Make no mistake though: Soulja Boy, and his entire sonic and visual aesthetic, was an explicitly goofy enterprise, the type nobody over the age of thirty should be legally allowed to preoccupy themselves with. His larger-than-life presentation was a brash mixture of gaudy theatricality and self-asserting swagger, reflected most cogently on the cover image for his second studio album, iSouljaBoyTellem, which is just an extreme close-up of his face (as opposed to the medium-shot of his previous project). It was an artistic choice which made sense to a degree, since at this point in time, Soulja’s ostentatious jeering towards reputability was reaching peak velocity — pushed most brazenly on the album’s outro, which has Soulja praying for his haters (and claiming that “My life is a movie and everybody’s watching”). There was also his claim, on the eponymously titled “Soulja Boy Tellem,” that “I spit harder, I spit fire / We tell them old washed up rappers to retire.” And while the assembled collection of hits here never matched the popularity of “Crank That,” they certainly proved Way was more of a force to be reckoned with than his skeptics first imagined or allowed for. “Turn My Swag On” even alludes to such naysayers supplying the motivation needed to “crank out” such massive bangers (“I had to prove ’em wrong / Got back in the studio and came up with another hit”). The other two big singles here, the euphonious pop-medley “Kiss Me Through The Phone” and the energetic “Bird Walk,” are decidedly less didactic, yet equally distinct in attempting to pitch Way as a versatile artist, one capable of maneuvering through a wide range of vocal styles and tonalities on a given project. The gambit nearly pays off, but comes short; Way certainly gives a lot of himself on the album, but it’s usually just a bit too much.
More specifically, he gives enough to evince how shallow his approach to composition can be when left unchecked (he has production credits on the repetitive “Booty Got Swag (Donk Part 2)” and the boring “Wit My Yums On”). More to the point, he doesn’t have much in the way of quality control, and, in that absence, he essentially constructs an anthology characterized by a certain excessive quality; the album, as whole, is really just extravagant for its own sake. The beats are bulky and thick, the lyrics are quite stoopid and opulent — and the entire endeavor reflects an ethos of unabashed pompousness. Never is this more apparent than on “Whoop Rico,” which features Atlanta snap outfit Show Stoppas (who would later go on to physically rob Way at gunpoint) and fat drum and bass lines that sound like a high school Soulja pep-rally that propels the young MC to… well, “spit game” might be a bit much, but it’s the closest thing Way could muster that would resemble spitting game. He’s by no means a great rapper, but the sheer hubris makes him something of a wunderkind here nonetheless. No matter what’s thrown at him, he modulates his voice to fit the circumstance: like on the ridiculous “Hey You There,” which features Ying-Yang Twins-esque whispered vocal sections that casually shift into cartoonish cadences, with one notable accent that resembles what it sounds like to impersonate someone if the objective is to make them sound really dumb.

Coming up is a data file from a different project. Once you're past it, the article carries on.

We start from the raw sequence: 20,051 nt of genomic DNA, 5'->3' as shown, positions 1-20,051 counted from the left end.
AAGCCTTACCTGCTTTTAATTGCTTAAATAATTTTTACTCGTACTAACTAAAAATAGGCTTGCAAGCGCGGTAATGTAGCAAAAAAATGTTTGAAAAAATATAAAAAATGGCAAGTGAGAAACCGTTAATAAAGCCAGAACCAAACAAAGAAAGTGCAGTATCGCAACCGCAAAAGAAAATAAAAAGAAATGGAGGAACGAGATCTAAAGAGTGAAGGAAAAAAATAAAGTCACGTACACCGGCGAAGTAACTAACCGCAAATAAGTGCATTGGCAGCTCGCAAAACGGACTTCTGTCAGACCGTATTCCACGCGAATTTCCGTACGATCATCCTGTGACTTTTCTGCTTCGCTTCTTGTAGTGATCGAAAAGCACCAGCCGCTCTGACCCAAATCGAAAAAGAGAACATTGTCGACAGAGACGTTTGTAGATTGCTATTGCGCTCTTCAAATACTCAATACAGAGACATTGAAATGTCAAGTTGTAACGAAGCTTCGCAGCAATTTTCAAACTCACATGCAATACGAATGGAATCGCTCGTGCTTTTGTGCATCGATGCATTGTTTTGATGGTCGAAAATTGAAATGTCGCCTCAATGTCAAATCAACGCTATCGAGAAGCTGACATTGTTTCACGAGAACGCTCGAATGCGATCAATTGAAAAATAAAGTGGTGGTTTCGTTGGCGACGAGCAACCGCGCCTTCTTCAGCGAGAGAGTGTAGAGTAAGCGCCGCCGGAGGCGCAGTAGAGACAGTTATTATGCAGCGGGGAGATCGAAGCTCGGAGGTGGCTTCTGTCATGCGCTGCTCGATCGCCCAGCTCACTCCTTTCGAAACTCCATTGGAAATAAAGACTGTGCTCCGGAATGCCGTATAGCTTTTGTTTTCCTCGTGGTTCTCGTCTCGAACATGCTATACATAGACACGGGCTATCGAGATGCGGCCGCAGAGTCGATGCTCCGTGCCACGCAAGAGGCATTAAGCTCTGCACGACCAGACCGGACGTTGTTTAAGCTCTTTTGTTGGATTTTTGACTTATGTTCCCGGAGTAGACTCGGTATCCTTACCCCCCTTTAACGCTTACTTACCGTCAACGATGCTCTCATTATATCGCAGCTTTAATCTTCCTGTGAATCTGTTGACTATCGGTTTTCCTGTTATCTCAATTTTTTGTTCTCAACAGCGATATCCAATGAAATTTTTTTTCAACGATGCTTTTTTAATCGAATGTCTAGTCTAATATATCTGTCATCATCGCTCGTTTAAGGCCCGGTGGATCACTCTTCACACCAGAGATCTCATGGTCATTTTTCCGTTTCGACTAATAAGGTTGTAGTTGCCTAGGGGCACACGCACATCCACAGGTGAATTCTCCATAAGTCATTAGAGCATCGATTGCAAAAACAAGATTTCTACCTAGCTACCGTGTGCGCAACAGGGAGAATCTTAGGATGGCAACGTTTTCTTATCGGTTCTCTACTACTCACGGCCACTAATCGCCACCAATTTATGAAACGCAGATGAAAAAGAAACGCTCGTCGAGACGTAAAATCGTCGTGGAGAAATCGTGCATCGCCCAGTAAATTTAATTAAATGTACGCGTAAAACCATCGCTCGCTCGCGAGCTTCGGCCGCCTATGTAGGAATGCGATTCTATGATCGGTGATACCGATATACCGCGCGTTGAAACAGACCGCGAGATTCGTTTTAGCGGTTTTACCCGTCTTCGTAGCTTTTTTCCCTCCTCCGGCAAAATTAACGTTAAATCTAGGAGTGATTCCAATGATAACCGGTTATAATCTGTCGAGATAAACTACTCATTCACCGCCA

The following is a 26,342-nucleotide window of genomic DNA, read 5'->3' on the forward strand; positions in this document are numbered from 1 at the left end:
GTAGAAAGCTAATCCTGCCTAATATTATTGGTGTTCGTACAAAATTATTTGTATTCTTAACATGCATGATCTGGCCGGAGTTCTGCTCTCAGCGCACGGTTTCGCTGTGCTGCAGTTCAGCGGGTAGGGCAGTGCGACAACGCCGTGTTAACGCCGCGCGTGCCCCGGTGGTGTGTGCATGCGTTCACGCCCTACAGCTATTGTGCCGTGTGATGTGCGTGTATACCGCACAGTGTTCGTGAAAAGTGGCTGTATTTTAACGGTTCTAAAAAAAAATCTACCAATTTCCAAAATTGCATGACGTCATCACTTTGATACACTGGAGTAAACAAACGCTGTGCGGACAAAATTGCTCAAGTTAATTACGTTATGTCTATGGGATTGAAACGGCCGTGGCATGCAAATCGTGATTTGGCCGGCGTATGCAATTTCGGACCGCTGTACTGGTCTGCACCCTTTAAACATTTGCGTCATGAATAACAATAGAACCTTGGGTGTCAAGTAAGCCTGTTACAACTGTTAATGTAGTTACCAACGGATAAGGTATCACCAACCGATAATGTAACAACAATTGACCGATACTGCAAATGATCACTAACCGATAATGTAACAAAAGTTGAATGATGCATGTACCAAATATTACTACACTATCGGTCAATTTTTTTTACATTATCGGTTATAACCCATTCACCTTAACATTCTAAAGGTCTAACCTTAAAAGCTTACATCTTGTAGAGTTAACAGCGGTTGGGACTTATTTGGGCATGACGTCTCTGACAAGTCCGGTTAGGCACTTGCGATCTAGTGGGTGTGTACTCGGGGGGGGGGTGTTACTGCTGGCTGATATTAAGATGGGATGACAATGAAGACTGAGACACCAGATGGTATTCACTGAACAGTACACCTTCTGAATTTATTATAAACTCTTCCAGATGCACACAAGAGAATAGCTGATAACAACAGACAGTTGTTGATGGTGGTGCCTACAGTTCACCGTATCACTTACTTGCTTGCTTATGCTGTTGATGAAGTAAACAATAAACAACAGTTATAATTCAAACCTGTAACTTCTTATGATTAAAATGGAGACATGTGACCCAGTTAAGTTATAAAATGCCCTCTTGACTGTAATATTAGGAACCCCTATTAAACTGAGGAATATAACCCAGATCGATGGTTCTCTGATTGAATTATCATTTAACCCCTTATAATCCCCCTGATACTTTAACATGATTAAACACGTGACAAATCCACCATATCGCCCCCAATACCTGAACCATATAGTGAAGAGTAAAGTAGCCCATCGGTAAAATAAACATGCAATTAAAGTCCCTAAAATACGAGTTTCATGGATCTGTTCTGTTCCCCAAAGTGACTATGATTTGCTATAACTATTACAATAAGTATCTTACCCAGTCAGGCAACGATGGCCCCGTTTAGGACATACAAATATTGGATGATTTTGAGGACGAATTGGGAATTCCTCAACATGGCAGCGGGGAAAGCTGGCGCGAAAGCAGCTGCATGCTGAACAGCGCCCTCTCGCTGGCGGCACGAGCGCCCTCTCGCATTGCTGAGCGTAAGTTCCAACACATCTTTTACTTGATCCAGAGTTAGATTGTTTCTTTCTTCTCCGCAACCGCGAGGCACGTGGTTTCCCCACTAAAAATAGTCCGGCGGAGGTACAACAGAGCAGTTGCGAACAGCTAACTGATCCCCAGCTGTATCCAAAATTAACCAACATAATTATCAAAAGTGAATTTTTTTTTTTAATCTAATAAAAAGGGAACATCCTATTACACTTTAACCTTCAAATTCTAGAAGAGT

In that spirit, one might assume that the best way to engage with iSouljaBoyTellem is on equally flippant terms. But, more substantially, it’s perhaps best served to encounter the album as a time capsule of sorts: an invitation to revisit an era where hip-hop was at the precipice of becoming the most popular form of musical entertainment in the world, when literally anyone could start uploading music onto the internet and become famous overnight. Andy Warhol once famously quipped that everyone would be world-famous for 15 minutes only; Soulja Boy ended his second album with the spot-on declaration that he “made history,” side-stepping that dreaded fate with fascinating ease, while also coming up with “that Superman shit” in the process.
Part of Kicking the Canon – The Album Canon.